Sam Newman, a former player for the Cats, has launched an extraordinary attack on the sport’s Indigenous community during the Grand Final.
He took aim at the league’s decision to acknowledge the indigenous people during the match.
The ceremony was officiated by Uncle Colin Hunter Jr., and an Acknowledgement of Country was delivered by Seven’s Hamish McLachlan.
The day also included a tribute to Jack Charles, an activist, musician, actor, and Elder Uncle who was a prominent figure in the Yokayi Footy program and the 2022 AFL Finals ad campaign.
He died earlier this month at the age of 79. After the Cats won the grand final, Newman took aim at the league for its actions, calling them “the Indigenous show of just nonsense.”
He doubled down on his criticism in his You’ta-Bit Serious podcast.
“The grand final day was marred by two things … this patronising nonsense about us welcoming the original landowners to this country,” he said.
“Absolutely we admire and we respect and we give thanks to the traditional land owners for where the game is to be played and we acknowledge that.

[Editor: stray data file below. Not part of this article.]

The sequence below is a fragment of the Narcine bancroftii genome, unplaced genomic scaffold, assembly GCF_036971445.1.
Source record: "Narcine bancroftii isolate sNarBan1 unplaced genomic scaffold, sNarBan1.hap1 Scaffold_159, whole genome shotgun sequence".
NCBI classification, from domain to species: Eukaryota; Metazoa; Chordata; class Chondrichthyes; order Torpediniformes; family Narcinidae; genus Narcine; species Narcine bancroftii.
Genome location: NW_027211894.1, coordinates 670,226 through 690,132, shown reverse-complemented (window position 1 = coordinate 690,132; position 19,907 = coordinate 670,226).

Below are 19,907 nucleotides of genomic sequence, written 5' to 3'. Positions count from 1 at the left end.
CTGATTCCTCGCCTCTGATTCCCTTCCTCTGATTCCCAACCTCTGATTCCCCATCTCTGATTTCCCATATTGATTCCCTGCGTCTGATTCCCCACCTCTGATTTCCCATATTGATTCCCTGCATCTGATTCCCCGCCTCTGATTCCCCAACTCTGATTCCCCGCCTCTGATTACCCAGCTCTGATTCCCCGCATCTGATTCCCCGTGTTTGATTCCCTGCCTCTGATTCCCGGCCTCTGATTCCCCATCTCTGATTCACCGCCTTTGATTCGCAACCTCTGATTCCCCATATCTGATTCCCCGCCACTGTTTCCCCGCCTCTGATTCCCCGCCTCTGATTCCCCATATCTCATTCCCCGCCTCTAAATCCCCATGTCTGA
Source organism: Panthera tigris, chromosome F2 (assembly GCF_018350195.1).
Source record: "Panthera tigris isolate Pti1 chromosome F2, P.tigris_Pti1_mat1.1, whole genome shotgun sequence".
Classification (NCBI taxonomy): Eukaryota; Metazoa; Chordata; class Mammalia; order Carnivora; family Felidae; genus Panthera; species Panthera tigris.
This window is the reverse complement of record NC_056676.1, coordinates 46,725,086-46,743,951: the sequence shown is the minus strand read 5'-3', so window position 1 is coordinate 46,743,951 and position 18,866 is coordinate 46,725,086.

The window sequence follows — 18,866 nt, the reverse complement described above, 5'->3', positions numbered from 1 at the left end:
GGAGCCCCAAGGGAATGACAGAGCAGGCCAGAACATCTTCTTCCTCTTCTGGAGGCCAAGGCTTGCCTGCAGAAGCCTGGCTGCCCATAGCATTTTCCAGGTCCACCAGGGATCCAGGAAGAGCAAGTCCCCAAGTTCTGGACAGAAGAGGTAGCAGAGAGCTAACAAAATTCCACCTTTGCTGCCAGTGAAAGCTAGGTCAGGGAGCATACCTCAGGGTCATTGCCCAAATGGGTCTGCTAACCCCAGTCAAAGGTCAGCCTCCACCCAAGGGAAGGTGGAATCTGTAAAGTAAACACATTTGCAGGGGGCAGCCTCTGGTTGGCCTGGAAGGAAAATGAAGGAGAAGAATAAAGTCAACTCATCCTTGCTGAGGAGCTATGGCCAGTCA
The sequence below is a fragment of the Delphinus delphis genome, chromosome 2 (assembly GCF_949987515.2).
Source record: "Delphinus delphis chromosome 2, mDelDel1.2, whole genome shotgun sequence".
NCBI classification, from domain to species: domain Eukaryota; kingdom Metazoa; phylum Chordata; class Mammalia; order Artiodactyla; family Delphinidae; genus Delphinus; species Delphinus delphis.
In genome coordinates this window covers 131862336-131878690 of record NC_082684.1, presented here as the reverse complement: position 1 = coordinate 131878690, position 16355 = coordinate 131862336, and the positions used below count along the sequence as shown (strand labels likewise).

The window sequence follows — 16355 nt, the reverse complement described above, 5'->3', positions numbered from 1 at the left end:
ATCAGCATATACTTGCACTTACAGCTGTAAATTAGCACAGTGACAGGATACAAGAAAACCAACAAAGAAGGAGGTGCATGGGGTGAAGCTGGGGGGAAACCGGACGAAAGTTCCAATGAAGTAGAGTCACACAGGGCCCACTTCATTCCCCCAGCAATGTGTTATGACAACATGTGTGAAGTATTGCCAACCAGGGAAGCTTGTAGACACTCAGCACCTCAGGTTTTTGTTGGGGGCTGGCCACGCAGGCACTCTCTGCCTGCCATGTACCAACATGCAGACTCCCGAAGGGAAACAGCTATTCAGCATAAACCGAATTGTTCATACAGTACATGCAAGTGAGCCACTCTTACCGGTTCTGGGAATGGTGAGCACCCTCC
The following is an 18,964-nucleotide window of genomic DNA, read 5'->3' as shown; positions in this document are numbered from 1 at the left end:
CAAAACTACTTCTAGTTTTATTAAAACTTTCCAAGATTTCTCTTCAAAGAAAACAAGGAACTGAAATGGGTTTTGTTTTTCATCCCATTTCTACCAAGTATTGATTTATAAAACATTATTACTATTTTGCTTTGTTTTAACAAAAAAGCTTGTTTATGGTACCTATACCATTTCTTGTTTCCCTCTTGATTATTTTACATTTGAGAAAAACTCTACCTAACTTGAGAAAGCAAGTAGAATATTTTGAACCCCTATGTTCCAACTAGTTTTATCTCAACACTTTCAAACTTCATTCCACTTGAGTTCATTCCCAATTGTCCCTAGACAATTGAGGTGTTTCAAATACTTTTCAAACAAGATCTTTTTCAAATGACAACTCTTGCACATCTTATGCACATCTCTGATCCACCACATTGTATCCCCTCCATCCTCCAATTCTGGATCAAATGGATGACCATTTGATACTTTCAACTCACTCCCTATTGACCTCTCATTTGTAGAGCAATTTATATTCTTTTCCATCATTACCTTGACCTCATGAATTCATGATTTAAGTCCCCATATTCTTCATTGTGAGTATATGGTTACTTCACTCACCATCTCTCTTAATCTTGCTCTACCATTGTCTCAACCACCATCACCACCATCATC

“But the virtuous, patronising nonsense that the AFL go on with. A patronising campaign to foster this feigned indignation to divert from their own paranoid white privilege – all they do is drive a wedge between the footballing public, yet we see through it.
“We had a man with a beard came out and told us … about where the boundaries of all the various tribes and things go. Just an absolute propaganda chat about nothing.
“And then, if that wasn’t enough … then the CEO’s brother gave us welcome to country.”
“And then a man with the jolly title of Uncle Jack,” Newman added.
“They did a eulogy to an Indigenous man called Uncle Jack, who I believe didn’t play football at all.
“Why would you have to actually give him a eulogy at the grand final. For what reason? It’s sheer projection to its patronising nonsense.
Newman went on to say,
“We had three references to Indigenous people. Good on ‘em, but I mean how many times did they have to fall over themselves to show that we’re being woke, we’re enlightened – we don’t have to be told that.”
“I don’t know why the New York Times got into this … now I’m just reading this out: ‘Jack Charles is one of Australia’s leading Indigenous activists and who’s been the grandfather of Aboriginal theatre, but whose heroin addiction and penchant for burglary landed him in jail throughout his life, died’.
“So I don’t care what he’s done, I just want to know why he’s occupied any space or any time at the grand final.”